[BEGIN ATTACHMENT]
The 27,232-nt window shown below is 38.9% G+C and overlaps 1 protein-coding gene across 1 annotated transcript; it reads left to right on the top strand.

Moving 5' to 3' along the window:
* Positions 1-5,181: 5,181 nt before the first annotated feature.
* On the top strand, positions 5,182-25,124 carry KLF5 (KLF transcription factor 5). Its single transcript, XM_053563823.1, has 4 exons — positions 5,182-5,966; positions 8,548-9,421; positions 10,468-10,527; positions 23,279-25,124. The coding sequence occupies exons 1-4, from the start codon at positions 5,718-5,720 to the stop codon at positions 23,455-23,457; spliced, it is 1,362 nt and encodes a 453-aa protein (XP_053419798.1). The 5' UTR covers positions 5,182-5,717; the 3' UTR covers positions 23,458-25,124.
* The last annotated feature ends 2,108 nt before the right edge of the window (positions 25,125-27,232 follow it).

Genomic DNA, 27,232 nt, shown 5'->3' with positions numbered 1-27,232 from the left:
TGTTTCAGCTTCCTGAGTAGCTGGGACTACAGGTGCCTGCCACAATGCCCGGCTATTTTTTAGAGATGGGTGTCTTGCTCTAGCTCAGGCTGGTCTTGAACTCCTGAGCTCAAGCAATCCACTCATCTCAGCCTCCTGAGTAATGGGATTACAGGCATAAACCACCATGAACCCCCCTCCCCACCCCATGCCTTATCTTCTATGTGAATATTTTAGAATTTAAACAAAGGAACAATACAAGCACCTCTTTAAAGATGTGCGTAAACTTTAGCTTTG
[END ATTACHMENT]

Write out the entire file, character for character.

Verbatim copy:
The 27,232-nt window shown below is 38.9% G+C and overlaps 1 protein-coding gene across 1 annotated transcript; it reads left to right on the top strand.

Moving 5' to 3' along the window:
* Positions 1-5,181: 5,181 nt before the first annotated feature.
* On the top strand, positions 5,182-25,124 carry KLF5 (KLF transcription factor 5). Its single transcript, XM_053563823.1, has 4 exons — positions 5,182-5,966; positions 8,548-9,421; positions 10,468-10,527; positions 23,279-25,124. The coding sequence occupies exons 1-4, from the start codon at positions 5,718-5,720 to the stop codon at positions 23,455-23,457; spliced, it is 1,362 nt and encodes a 453-aa protein (XP_053419798.1). The 5' UTR covers positions 5,182-5,717; the 3' UTR covers positions 23,458-25,124.
* The last annotated feature ends 2,108 nt before the right edge of the window (positions 25,125-27,232 follow it).

Genomic DNA, 27,232 nt, shown 5'->3' with positions numbered 1-27,232 from the left:
TGTTTCAGCTTCCTGAGTAGCTGGGACTACAGGTGCCTGCCACAATGCCCGGCTATTTTTTAGAGATGGGTGTCTTGCTCTAGCTCAGGCTGGTCTTGAACTCCTGAGCTCAAGCAATCCACTCATCTCAGCCTCCTGAGTAATGGGATTACAGGCATAAACCACCATGAACCCCCCTCCCCACCCCATGCCTTATCTTCTATGTGAATATTTTAGAATTTAAACAAAGGAACAATACAAGCACCTCTTTAAAGATGTGCGTAAACTTTAGCTTTG